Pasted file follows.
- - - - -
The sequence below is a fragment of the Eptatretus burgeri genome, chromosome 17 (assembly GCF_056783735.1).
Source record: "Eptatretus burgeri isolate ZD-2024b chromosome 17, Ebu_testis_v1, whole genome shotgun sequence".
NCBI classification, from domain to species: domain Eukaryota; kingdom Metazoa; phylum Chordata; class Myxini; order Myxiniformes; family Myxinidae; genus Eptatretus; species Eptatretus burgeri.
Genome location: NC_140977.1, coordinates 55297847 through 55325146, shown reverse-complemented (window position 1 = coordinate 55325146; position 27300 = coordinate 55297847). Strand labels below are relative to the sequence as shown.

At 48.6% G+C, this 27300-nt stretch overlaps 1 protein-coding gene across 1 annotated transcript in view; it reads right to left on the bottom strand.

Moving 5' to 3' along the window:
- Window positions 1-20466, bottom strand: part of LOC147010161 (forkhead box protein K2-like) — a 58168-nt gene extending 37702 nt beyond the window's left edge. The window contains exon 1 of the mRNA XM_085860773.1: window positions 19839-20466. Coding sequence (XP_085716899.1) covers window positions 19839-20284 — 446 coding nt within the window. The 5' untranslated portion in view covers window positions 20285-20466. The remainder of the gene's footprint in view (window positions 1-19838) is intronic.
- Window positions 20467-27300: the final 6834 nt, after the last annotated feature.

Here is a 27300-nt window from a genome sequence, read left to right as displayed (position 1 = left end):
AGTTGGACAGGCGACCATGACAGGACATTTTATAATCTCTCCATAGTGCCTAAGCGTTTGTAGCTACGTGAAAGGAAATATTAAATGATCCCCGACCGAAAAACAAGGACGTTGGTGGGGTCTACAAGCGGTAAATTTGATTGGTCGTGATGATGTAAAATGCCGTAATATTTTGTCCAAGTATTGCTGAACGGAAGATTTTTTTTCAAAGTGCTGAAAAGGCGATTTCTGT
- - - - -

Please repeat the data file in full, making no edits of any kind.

The sequence below is a fragment of the Eptatretus burgeri genome, chromosome 17 (assembly GCF_056783735.1).
Source record: "Eptatretus burgeri isolate ZD-2024b chromosome 17, Ebu_testis_v1, whole genome shotgun sequence".
NCBI classification, from domain to species: domain Eukaryota; kingdom Metazoa; phylum Chordata; class Myxini; order Myxiniformes; family Myxinidae; genus Eptatretus; species Eptatretus burgeri.
Genome location: NC_140977.1, coordinates 55297847 through 55325146, shown reverse-complemented (window position 1 = coordinate 55325146; position 27300 = coordinate 55297847). Strand labels below are relative to the sequence as shown.

At 48.6% G+C, this 27300-nt stretch overlaps 1 protein-coding gene across 1 annotated transcript in view; it reads right to left on the bottom strand.

Moving 5' to 3' along the window:
- Window positions 1-20466, bottom strand: part of LOC147010161 (forkhead box protein K2-like) — a 58168-nt gene extending 37702 nt beyond the window's left edge. The window contains exon 1 of the mRNA XM_085860773.1: window positions 19839-20466. Coding sequence (XP_085716899.1) covers window positions 19839-20284 — 446 coding nt within the window. The 5' untranslated portion in view covers window positions 20285-20466. The remainder of the gene's footprint in view (window positions 1-19838) is intronic.
- Window positions 20467-27300: the final 6834 nt, after the last annotated feature.

Here is a 27300-nt window from a genome sequence, read left to right as displayed (position 1 = left end):
AGTTGGACAGGCGACCATGACAGGACATTTTATAATCTCTCCATAGTGCCTAAGCGTTTGTAGCTACGTGAAAGGAAATATTAAATGATCCCCGACCGAAAAACAAGGACGTTGGTGGGGTCTACAAGCGGTAAATTTGATTGGTCGTGATGATGTAAAATGCCGTAATATTTTGTCCAAGTATTGCTGAACGGAAGATTTTTTTTCAAAGTGCTGAAAAGGCGATTTCTGT